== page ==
Opinion

Slowly embracing Shepp life

by
February 09, 2018

‘‘Every experience is a learning opportunity’’ was an important philosophy for Ash Witoslawski in her decision to make the ‘‘moove’’ to Shepparton.

It has been just more than a year since I left the comfort of my Melbourne life and headed to Shepparton for work.

I was definitely apprehensive, but I looked forward to embracing this new challenge and drastic change.

Growing up in the north-east Melbourne suburbs, I never thought of myself as much of a ‘‘city gal’’.

The train came every 45 minutes and the local pub was the only place you could grab a drink late at night.

No-one from inner-city Melbourne would consider you to be one of them.

It was not until I made my way into Shepparton, past the flat, dry paddocks adorned with pivot irrigators and headers that I realised there would be some real lessons I needed to learn — including what the heck pivot irrigators and headers were!

One of the biggest things I have noticed about moving to Shepparton is you need to learn quickly when abbreviating Shepparton that it is Shepp with two Ps, rather than one.

When I receive messages from loved ones back home, the lack of a second P on the end stands out like a sore thumb and quickly makes me feel like a Shepp local.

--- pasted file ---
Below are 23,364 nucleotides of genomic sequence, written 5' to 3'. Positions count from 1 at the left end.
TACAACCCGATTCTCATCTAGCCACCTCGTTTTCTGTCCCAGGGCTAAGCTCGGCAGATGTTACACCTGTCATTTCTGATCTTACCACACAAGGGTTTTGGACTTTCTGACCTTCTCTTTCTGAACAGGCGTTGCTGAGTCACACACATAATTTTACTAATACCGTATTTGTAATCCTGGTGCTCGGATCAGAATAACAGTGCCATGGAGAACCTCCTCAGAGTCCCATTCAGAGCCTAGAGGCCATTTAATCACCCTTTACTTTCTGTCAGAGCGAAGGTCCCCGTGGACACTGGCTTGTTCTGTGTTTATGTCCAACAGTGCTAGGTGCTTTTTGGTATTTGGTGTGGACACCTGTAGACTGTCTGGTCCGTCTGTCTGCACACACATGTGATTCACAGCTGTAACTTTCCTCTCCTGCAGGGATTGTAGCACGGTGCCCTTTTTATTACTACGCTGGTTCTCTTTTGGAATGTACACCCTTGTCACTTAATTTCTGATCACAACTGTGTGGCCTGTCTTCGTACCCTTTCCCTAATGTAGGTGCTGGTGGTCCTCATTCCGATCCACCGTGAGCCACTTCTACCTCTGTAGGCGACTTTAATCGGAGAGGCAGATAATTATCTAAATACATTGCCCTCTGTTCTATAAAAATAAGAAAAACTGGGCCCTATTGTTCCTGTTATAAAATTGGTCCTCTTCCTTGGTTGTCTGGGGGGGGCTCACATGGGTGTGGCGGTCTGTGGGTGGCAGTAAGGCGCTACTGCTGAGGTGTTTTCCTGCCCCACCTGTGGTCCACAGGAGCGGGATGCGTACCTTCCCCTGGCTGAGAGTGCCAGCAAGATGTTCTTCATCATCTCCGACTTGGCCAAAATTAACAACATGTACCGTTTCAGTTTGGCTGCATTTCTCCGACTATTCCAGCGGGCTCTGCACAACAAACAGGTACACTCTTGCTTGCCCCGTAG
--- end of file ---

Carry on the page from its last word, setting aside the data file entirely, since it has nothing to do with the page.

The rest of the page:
Any credit I feel I have gained from mastering the extra P on the end of Shepp is slowly taken away though when somebody asks for my last name and I lack any relation to others in the Goulburn Valley.

It is probably not something many Goulburn Valley people would notice from one another, but barely an exchange with a stranger goes by when someone does not ask: ‘‘What’s your last name?’’

Some days I think it would be lovely for people to know my aunt or uncle or second cousin who they used to play footy with, but then again, I feel popularity can sometimes be a curse.

I have never had the last name experience in Melbourne, which makes me sure it is a country thing.

As much as using the word ‘‘town’’ over ‘‘suburb’’.

This one continues messing me up until this day, as I often find myself calling Camberwell a town and Tatura a suburb.

It’s like the extra P situation again.

It makes you an outsider and labels you instantaneously ‘‘city’’ or ‘‘country’’, depending on your location.

All I can say is I am enjoying the steep learning curve and when I am feeling out of place, I think of one of my favourite quotes — ‘‘Every experience is a learning opportunity’’.

I am hoping one day soon I will comfortably fit in both places, but for now, thank you to the Goulburn Valley for embracing me.

Ash Witoslawski is a News journalist.

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